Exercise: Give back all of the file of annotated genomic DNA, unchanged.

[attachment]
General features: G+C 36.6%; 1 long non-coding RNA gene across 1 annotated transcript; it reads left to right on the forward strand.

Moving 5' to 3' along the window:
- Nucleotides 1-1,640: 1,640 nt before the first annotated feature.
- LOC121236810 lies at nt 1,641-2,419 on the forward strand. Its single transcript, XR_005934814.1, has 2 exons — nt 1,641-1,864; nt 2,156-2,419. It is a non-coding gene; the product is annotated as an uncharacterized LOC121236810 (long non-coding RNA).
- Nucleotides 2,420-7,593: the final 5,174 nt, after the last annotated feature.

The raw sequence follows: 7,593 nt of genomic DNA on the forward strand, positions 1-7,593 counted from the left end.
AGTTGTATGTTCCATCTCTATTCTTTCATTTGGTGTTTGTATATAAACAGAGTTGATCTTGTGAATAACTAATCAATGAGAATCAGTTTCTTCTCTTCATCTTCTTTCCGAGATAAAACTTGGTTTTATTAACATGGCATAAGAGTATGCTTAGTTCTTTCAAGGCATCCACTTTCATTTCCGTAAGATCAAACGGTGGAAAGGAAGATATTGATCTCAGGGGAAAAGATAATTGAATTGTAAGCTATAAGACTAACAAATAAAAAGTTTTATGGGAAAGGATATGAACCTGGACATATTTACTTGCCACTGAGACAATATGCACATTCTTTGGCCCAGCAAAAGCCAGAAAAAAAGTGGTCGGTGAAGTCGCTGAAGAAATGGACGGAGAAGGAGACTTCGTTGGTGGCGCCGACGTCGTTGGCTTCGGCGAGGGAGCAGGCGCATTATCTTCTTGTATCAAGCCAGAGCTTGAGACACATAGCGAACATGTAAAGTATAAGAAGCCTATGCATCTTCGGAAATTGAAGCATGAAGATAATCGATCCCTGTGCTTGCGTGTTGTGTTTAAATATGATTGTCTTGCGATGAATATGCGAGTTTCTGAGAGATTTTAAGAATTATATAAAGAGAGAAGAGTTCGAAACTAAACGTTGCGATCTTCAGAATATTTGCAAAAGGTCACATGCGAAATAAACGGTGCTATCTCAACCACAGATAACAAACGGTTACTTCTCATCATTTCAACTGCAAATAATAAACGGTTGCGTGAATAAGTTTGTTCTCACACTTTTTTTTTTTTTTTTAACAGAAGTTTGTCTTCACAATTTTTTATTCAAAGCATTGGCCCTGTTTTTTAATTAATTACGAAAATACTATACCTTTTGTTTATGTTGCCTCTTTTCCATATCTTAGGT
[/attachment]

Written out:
General features: G+C 36.6%; 1 long non-coding RNA gene across 1 annotated transcript; it reads left to right on the forward strand.

Moving 5' to 3' along the window:
- Nucleotides 1-1,640: 1,640 nt before the first annotated feature.
- LOC121236810 lies at nt 1,641-2,419 on the forward strand. Its single transcript, XR_005934814.1, has 2 exons — nt 1,641-1,864; nt 2,156-2,419. It is a non-coding gene; the product is annotated as an uncharacterized LOC121236810 (long non-coding RNA).
- Nucleotides 2,420-7,593: the final 5,174 nt, after the last annotated feature.

The raw sequence follows: 7,593 nt of genomic DNA on the forward strand, positions 1-7,593 counted from the left end.
AGTTGTATGTTCCATCTCTATTCTTTCATTTGGTGTTTGTATATAAACAGAGTTGATCTTGTGAATAACTAATCAATGAGAATCAGTTTCTTCTCTTCATCTTCTTTCCGAGATAAAACTTGGTTTTATTAACATGGCATAAGAGTATGCTTAGTTCTTTCAAGGCATCCACTTTCATTTCCGTAAGATCAAACGGTGGAAAGGAAGATATTGATCTCAGGGGAAAAGATAATTGAATTGTAAGCTATAAGACTAACAAATAAAAAGTTTTATGGGAAAGGATATGAACCTGGACATATTTACTTGCCACTGAGACAATATGCACATTCTTTGGCCCAGCAAAAGCCAGAAAAAAAGTGGTCGGTGAAGTCGCTGAAGAAATGGACGGAGAAGGAGACTTCGTTGGTGGCGCCGACGTCGTTGGCTTCGGCGAGGGAGCAGGCGCATTATCTTCTTGTATCAAGCCAGAGCTTGAGACACATAGCGAACATGTAAAGTATAAGAAGCCTATGCATCTTCGGAAATTGAAGCATGAAGATAATCGATCCCTGTGCTTGCGTGTTGTGTTTAAATATGATTGTCTTGCGATGAATATGCGAGTTTCTGAGAGATTTTAAGAATTATATAAAGAGAGAAGAGTTCGAAACTAAACGTTGCGATCTTCAGAATATTTGCAAAAGGTCACATGCGAAATAAACGGTGCTATCTCAACCACAGATAACAAACGGTTACTTCTCATCATTTCAACTGCAAATAATAAACGGTTGCGTGAATAAGTTTGTTCTCACACTTTTTTTTTTTTTTTTAACAGAAGTTTGTCTTCACAATTTTTTATTCAAAGCATTGGCCCTGTTTTTTAATTAATTACGAAAATACTATACCTTTTGTTTATGTTGCCTCTTTTCCATATCTTAGGT